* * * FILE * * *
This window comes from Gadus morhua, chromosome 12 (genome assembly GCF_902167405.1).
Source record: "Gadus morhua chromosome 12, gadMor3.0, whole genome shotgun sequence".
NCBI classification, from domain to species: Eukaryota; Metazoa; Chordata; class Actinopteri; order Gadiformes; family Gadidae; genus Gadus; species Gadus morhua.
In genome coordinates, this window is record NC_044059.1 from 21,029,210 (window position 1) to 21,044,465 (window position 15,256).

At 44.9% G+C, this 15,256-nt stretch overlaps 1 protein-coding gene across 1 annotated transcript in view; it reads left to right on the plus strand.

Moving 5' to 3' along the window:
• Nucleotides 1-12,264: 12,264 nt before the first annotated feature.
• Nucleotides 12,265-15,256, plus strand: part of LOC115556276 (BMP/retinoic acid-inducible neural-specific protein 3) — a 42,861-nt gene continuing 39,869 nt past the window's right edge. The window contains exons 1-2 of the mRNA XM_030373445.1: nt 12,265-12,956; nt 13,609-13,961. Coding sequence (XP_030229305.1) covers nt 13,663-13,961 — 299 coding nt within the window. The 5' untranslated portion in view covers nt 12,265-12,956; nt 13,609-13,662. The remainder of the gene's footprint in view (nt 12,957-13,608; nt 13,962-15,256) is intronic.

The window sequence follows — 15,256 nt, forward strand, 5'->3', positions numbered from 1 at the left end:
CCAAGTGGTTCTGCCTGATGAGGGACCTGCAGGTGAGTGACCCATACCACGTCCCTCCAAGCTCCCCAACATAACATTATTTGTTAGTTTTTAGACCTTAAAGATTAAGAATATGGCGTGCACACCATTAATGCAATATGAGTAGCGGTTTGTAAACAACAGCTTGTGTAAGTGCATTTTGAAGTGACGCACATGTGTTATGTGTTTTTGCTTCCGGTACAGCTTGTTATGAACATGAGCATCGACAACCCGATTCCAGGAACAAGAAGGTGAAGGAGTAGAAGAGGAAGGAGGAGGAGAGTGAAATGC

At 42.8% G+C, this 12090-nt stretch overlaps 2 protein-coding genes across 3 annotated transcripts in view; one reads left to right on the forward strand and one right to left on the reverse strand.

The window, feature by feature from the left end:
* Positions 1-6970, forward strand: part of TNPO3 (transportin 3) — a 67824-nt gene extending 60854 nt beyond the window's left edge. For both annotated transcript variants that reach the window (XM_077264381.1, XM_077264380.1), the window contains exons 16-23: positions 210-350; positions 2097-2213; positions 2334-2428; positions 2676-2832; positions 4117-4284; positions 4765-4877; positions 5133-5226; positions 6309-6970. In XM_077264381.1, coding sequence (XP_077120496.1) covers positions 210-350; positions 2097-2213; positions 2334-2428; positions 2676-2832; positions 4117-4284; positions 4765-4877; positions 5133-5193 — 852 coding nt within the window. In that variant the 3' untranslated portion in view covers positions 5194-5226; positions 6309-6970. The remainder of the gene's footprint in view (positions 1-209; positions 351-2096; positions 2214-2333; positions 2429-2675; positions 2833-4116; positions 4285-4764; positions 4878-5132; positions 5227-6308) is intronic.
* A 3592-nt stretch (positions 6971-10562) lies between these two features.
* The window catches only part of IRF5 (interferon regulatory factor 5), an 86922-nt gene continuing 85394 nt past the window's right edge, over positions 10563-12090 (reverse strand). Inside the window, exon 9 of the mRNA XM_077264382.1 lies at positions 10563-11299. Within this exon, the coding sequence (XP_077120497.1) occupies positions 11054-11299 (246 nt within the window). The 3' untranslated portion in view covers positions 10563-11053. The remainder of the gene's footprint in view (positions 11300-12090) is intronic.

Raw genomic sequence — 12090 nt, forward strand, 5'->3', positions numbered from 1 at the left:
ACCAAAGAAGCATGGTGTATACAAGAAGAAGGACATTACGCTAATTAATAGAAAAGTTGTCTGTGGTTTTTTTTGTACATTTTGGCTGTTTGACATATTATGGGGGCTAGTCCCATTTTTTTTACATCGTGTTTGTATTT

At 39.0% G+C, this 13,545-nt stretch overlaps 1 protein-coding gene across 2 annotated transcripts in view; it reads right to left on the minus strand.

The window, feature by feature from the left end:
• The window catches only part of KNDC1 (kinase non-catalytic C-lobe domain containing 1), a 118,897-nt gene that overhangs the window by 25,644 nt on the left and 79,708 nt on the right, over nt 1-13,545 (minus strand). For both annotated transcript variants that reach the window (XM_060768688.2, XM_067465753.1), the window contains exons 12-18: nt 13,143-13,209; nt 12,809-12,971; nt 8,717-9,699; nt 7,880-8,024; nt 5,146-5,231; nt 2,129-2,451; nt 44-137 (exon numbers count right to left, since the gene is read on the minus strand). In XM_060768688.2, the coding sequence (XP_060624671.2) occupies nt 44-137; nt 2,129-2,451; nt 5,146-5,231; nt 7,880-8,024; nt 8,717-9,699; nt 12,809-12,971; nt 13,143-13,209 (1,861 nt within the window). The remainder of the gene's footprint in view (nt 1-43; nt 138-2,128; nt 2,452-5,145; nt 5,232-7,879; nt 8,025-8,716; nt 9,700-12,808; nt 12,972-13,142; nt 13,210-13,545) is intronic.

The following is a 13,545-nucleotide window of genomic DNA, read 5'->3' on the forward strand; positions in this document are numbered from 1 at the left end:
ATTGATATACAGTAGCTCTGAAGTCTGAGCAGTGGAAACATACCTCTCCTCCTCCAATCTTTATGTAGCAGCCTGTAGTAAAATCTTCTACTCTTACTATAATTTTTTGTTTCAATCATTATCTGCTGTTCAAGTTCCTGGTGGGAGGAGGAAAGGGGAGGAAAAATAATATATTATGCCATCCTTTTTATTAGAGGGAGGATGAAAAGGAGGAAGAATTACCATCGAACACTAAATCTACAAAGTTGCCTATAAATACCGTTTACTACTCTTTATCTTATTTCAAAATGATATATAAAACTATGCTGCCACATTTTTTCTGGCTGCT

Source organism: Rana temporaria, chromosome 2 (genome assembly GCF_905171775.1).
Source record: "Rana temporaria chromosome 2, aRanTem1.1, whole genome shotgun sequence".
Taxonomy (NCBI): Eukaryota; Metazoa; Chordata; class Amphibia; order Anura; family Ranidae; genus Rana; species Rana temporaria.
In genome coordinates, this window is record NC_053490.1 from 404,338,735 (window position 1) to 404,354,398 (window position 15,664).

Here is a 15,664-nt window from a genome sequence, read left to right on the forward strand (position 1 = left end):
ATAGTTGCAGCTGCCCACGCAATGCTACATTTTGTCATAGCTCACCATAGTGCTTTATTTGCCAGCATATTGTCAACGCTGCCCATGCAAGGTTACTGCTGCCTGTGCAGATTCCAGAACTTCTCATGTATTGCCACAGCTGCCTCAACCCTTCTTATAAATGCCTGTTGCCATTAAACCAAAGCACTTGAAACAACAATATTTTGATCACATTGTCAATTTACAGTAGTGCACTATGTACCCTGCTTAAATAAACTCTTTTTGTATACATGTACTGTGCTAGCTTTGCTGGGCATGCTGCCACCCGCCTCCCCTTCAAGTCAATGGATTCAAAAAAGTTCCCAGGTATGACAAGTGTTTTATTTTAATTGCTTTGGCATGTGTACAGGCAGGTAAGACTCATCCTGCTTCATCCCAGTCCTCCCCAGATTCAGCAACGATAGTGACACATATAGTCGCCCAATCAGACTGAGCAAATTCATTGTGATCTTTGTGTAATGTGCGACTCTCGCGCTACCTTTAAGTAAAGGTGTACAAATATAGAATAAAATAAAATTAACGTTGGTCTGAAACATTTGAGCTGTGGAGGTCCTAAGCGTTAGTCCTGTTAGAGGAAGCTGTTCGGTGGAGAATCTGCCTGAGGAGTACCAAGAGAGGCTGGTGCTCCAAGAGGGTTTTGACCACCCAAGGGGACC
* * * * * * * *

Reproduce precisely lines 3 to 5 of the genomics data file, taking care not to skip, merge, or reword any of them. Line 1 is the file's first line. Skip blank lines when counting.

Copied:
NCBI classification, from domain to species: Eukaryota; Metazoa; Chordata; class Actinopteri; order Gadiformes; family Gadidae; genus Gadus; species Gadus morhua.
In genome coordinates, this window is record NC_044059.1 from 21,029,210 (window position 1) to 21,044,465 (window position 15,256).

At 44.9% G+C, this 15,256-nt stretch overlaps 1 protein-coding gene across 1 annotated transcript in view; it reads left to right on the plus strand.